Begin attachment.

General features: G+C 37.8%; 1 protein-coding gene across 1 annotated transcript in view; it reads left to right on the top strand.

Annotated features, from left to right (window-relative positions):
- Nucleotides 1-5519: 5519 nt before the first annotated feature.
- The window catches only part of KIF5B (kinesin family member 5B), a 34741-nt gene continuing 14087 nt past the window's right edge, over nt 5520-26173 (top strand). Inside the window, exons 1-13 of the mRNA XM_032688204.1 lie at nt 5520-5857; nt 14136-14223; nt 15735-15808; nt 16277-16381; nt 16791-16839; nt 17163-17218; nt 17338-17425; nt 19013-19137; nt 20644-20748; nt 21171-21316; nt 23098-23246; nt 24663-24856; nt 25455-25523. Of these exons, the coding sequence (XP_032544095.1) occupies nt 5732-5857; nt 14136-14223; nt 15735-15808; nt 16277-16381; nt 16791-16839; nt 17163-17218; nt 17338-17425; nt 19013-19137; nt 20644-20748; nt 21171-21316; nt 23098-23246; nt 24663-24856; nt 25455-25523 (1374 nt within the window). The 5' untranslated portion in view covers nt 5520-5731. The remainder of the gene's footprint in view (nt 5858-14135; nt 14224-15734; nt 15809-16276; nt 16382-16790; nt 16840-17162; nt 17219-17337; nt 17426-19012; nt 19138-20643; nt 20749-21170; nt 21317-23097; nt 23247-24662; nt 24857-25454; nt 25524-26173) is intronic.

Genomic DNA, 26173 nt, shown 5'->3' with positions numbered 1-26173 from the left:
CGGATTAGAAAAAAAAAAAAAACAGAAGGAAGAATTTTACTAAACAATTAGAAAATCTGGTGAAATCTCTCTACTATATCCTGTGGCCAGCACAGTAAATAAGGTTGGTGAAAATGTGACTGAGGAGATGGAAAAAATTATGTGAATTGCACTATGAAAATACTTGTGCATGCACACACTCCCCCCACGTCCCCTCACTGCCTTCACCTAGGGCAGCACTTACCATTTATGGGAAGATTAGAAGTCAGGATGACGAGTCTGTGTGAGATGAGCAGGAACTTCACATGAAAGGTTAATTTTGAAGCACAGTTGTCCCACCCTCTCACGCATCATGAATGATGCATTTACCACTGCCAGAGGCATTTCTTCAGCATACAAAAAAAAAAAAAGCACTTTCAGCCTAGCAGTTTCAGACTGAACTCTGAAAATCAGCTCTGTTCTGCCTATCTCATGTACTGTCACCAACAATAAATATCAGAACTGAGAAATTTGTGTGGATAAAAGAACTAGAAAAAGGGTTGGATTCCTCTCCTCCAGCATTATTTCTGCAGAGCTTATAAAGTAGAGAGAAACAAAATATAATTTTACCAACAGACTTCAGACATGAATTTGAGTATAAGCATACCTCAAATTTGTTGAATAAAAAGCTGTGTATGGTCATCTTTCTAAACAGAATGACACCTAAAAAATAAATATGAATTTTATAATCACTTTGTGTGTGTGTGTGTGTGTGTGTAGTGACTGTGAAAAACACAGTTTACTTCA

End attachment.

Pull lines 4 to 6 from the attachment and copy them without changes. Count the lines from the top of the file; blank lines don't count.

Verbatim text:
- The window catches only part of KIF5B (kinesin family member 5B), a 34741-nt gene continuing 14087 nt past the window's right edge, over nt 5520-26173 (top strand). Inside the window, exons 1-13 of the mRNA XM_032688204.1 lie at nt 5520-5857; nt 14136-14223; nt 15735-15808; nt 16277-16381; nt 16791-16839; nt 17163-17218; nt 17338-17425; nt 19013-19137; nt 20644-20748; nt 21171-21316; nt 23098-23246; nt 24663-24856; nt 25455-25523. Of these exons, the coding sequence (XP_032544095.1) occupies nt 5732-5857; nt 14136-14223; nt 15735-15808; nt 16277-16381; nt 16791-16839; nt 17163-17218; nt 17338-17425; nt 19013-19137; nt 20644-20748; nt 21171-21316; nt 23098-23246; nt 24663-24856; nt 25455-25523 (1374 nt within the window). The 5' untranslated portion in view covers nt 5520-5731. The remainder of the gene's footprint in view (nt 5858-14135; nt 14224-15734; nt 15809-16276; nt 16382-16790; nt 16840-17162; nt 17219-17337; nt 17426-19012; nt 19138-20643; nt 20749-21170; nt 21317-23097; nt 23247-24662; nt 24857-25454; nt 25524-26173) is intronic.

Genomic DNA, 26173 nt, shown 5'->3' with positions numbered 1-26173 from the left:
CGGATTAGAAAAAAAAAAAAAACAGAAGGAAGAATTTTACTAAACAATTAGAAAATCTGGTGAAATCTCTCTACTATATCCTGTGGCCAGCACAGTAAATAAGGTTGGTGAAAATGTGACTGAGGAGATGGAAAAAATTATGTGAATTGCACTATGAAAATACTTGTGCATGCACACACTCCCCCCACGTCCCCTCACTGCCTTCACCTAGGGCAGCACTTACCATTTATGGGAAGATTAGAAGTCAGGATGACGAGTCTGTGTGAGATGAGCAGGAACTTCACATGAAAGGTTAATTTTGAAGCACAGTTGTCCCACCCTCTCACGCATCATGAATGATGCATTTACCACTGCCAGAGGCATTTCTTCAGCATACAAAAAAAAAAAAAGCACTTTCAGCCTAGCAGTTTCAGACTGAACTCTGAAAATCAGCTCTGTTCTGCCTATCTCATGTACTGTCACCAACAATAAATATCAGAACTGAGAAATTTGTGTGGATAAAAGAACTAGAAAAAGGGTTGGATTCCTCTCCTCCAGCATTATTTCTGCAGAGCTTATAAAGTAGAGAGAAACAAAATATAATTTTACCAACAGACTTCAGACATGAATTTGAGTATAAGCATACCTCAAATTTGTTGAATAAAAAGCTGTGTATGGTCATCTTTCTAAACAGAATGACACCTAAAAAATAAATATGAATTTTATAATCACTTTGTGTGTGTGTGTGTGTGTGTGTAGTGACTGTGAAAAACACAGTTTACTTCA